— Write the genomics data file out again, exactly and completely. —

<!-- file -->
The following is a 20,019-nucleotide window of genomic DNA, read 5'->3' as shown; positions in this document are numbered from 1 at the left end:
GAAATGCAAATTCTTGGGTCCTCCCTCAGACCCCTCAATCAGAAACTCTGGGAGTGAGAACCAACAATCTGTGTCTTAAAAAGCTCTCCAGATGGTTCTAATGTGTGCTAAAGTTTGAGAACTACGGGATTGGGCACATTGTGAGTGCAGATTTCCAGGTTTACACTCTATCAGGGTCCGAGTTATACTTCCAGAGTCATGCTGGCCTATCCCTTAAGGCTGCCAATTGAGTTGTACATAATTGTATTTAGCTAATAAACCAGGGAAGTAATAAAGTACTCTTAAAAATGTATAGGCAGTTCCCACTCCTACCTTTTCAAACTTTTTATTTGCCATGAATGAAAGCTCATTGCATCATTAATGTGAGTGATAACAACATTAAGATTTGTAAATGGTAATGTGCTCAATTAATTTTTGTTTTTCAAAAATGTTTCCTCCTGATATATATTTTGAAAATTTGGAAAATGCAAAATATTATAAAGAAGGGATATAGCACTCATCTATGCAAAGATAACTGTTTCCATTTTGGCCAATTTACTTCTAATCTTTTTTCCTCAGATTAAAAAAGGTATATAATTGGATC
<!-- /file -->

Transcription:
The following is a 20,019-nucleotide window of genomic DNA, read 5'->3' as shown; positions in this document are numbered from 1 at the left end:
GAAATGCAAATTCTTGGGTCCTCCCTCAGACCCCTCAATCAGAAACTCTGGGAGTGAGAACCAACAATCTGTGTCTTAAAAAGCTCTCCAGATGGTTCTAATGTGTGCTAAAGTTTGAGAACTACGGGATTGGGCACATTGTGAGTGCAGATTTCCAGGTTTACACTCTATCAGGGTCCGAGTTATACTTCCAGAGTCATGCTGGCCTATCCCTTAAGGCTGCCAATTGAGTTGTACATAATTGTATTTAGCTAATAAACCAGGGAAGTAATAAAGTACTCTTAAAAATGTATAGGCAGTTCCCACTCCTACCTTTTCAAACTTTTTATTTGCCATGAATGAAAGCTCATTGCATCATTAATGTGAGTGATAACAACATTAAGATTTGTAAATGGTAATGTGCTCAATTAATTTTTGTTTTTCAAAAATGTTTCCTCCTGATATATATTTTGAAAATTTGGAAAATGCAAAATATTATAAAGAAGGGATATAGCACTCATCTATGCAAAGATAACTGTTTCCATTTTGGCCAATTTACTTCTAATCTTTTTTCCTCAGATTAAAAAAGGTATATAATTGGATC